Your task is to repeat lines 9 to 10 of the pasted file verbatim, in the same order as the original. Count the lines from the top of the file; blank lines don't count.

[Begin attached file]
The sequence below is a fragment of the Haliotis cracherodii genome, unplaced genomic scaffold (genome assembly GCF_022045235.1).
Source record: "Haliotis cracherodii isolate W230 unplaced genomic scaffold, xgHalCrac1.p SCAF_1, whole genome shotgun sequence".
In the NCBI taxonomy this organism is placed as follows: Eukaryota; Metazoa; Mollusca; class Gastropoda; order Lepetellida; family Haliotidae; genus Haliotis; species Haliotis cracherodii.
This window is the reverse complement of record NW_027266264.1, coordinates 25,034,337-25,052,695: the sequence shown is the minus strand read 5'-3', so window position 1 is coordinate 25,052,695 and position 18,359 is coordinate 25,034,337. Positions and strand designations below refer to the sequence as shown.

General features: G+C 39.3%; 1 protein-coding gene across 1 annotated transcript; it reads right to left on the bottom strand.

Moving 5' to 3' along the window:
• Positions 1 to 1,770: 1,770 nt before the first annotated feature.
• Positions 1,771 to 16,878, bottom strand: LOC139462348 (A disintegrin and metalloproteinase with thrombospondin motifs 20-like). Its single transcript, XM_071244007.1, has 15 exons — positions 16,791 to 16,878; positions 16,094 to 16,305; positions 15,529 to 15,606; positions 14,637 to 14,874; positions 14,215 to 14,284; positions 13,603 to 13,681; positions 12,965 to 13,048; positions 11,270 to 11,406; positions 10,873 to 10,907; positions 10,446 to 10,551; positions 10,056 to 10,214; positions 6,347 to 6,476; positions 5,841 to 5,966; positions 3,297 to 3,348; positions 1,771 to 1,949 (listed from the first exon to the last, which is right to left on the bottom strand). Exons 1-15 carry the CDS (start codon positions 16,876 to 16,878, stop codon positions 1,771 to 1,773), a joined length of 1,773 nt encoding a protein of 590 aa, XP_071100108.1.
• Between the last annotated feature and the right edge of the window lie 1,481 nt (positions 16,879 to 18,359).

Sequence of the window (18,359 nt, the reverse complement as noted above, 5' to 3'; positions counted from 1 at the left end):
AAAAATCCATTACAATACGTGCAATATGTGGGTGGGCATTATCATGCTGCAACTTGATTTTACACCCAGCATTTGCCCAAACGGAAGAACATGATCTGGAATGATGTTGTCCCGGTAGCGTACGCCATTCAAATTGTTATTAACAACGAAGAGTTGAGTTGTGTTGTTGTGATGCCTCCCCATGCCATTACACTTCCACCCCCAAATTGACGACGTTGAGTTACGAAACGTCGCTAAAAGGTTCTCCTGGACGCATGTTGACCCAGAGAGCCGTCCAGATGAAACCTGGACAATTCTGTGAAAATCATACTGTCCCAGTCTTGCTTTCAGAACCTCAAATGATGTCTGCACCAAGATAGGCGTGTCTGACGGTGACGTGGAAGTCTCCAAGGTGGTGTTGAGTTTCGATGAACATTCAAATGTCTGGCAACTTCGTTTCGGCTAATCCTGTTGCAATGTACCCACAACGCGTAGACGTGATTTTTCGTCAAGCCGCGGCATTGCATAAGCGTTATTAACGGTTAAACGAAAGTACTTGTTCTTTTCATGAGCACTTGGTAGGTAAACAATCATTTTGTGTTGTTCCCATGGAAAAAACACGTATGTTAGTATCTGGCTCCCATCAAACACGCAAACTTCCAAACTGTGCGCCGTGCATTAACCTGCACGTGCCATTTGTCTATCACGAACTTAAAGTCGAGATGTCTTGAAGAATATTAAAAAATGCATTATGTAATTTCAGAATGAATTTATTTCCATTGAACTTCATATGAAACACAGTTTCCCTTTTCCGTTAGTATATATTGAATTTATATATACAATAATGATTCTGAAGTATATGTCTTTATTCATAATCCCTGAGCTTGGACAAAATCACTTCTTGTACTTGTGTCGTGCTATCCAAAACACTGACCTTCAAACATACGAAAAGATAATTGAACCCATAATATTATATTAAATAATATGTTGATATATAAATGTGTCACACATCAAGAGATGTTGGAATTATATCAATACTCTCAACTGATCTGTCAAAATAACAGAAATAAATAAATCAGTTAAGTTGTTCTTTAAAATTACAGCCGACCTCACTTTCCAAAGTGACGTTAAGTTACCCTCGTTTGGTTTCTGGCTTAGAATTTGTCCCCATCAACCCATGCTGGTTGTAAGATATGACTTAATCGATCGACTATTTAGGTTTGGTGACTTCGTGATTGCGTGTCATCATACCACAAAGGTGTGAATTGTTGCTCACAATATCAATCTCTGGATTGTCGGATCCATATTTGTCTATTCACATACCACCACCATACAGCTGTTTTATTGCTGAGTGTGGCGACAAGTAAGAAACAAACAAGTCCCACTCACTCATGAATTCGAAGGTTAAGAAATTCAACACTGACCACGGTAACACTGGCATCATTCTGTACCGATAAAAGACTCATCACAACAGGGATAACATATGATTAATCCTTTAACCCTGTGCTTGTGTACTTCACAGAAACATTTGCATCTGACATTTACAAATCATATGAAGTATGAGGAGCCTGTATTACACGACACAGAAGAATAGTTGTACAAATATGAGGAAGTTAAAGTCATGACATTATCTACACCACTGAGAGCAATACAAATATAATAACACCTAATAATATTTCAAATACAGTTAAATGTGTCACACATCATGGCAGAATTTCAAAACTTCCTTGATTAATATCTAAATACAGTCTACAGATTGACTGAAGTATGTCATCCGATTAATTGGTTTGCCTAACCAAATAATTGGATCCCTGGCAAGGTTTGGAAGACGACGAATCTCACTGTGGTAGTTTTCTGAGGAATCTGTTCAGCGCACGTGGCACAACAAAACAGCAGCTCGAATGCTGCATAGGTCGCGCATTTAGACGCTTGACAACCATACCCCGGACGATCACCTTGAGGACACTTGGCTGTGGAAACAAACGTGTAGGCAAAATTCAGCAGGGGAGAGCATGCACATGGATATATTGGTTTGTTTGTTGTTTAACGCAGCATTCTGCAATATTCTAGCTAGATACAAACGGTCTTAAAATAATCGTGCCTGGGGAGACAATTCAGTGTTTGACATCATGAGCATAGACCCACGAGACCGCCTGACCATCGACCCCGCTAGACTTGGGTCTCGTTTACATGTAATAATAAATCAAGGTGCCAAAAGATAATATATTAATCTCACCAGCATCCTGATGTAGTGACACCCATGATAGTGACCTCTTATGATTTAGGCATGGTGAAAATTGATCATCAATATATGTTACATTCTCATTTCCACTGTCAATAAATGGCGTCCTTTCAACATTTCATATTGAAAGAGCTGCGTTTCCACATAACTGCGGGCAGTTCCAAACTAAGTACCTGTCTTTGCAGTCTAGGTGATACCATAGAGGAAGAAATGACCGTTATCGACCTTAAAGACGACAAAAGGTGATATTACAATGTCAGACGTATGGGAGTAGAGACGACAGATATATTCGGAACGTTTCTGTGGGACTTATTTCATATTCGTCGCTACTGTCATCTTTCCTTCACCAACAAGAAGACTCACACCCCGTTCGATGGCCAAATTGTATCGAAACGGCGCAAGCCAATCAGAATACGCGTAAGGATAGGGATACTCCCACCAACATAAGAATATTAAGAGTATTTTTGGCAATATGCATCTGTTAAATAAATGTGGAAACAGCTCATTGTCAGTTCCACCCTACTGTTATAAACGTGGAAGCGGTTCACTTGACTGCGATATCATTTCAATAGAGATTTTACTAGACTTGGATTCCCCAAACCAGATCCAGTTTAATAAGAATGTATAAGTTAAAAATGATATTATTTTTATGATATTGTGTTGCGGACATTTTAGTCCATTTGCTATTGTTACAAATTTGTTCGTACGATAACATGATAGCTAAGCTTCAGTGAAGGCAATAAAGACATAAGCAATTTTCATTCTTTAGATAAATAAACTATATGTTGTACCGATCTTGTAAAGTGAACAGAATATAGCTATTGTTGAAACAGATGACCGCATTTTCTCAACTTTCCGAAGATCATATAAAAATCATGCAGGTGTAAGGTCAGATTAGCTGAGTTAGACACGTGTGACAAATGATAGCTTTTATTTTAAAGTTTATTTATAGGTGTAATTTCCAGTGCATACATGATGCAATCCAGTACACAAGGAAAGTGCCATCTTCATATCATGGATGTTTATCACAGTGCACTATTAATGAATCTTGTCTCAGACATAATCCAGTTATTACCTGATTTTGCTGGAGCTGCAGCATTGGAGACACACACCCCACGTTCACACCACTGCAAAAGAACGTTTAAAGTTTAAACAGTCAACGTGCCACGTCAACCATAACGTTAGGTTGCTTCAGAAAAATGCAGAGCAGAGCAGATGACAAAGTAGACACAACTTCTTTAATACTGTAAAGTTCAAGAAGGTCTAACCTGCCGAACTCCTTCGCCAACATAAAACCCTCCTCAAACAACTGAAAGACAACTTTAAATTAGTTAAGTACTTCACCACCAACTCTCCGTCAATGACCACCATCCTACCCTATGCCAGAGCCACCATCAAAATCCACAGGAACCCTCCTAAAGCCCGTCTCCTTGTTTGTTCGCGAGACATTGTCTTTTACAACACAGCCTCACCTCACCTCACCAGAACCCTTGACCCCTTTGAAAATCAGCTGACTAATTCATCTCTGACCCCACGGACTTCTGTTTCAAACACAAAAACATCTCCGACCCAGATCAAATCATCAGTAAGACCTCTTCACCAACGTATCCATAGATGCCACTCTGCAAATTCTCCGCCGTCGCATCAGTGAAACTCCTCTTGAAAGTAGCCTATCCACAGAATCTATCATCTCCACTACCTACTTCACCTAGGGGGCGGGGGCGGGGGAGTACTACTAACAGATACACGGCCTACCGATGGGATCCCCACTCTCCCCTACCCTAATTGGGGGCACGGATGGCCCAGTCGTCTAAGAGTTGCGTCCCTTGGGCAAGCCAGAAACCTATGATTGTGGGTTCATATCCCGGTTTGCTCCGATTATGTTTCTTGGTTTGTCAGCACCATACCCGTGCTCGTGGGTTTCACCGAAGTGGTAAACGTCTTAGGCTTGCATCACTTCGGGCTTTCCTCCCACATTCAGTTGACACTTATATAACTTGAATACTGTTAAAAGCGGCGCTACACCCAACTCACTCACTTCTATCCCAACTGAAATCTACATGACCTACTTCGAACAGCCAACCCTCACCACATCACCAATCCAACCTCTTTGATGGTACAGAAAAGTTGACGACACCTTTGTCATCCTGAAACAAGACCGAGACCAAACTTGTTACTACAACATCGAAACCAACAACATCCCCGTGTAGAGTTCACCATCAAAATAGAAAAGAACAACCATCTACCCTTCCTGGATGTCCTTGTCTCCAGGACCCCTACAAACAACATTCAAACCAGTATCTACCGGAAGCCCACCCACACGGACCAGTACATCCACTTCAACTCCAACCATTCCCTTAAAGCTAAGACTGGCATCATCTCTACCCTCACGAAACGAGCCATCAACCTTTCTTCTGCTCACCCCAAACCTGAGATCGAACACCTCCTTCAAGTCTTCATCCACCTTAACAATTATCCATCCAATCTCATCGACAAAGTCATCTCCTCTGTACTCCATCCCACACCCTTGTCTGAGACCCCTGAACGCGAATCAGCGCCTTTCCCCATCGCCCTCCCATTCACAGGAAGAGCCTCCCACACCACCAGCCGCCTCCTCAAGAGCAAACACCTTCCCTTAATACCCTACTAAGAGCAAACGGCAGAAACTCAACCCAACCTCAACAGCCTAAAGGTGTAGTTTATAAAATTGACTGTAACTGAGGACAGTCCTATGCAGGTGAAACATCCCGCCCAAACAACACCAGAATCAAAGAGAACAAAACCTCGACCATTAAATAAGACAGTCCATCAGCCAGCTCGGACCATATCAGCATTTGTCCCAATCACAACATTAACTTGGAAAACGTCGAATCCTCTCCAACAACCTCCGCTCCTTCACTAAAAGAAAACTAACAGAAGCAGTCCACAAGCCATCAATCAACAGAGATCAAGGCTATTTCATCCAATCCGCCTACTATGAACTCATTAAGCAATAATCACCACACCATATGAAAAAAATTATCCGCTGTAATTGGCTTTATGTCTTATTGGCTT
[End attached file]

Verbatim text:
• Between the last annotated feature and the right edge of the window lie 1,481 nt (positions 16,879 to 18,359).

Sequence of the window (18,359 nt, the reverse complement as noted above, 5' to 3'; positions counted from 1 at the left end):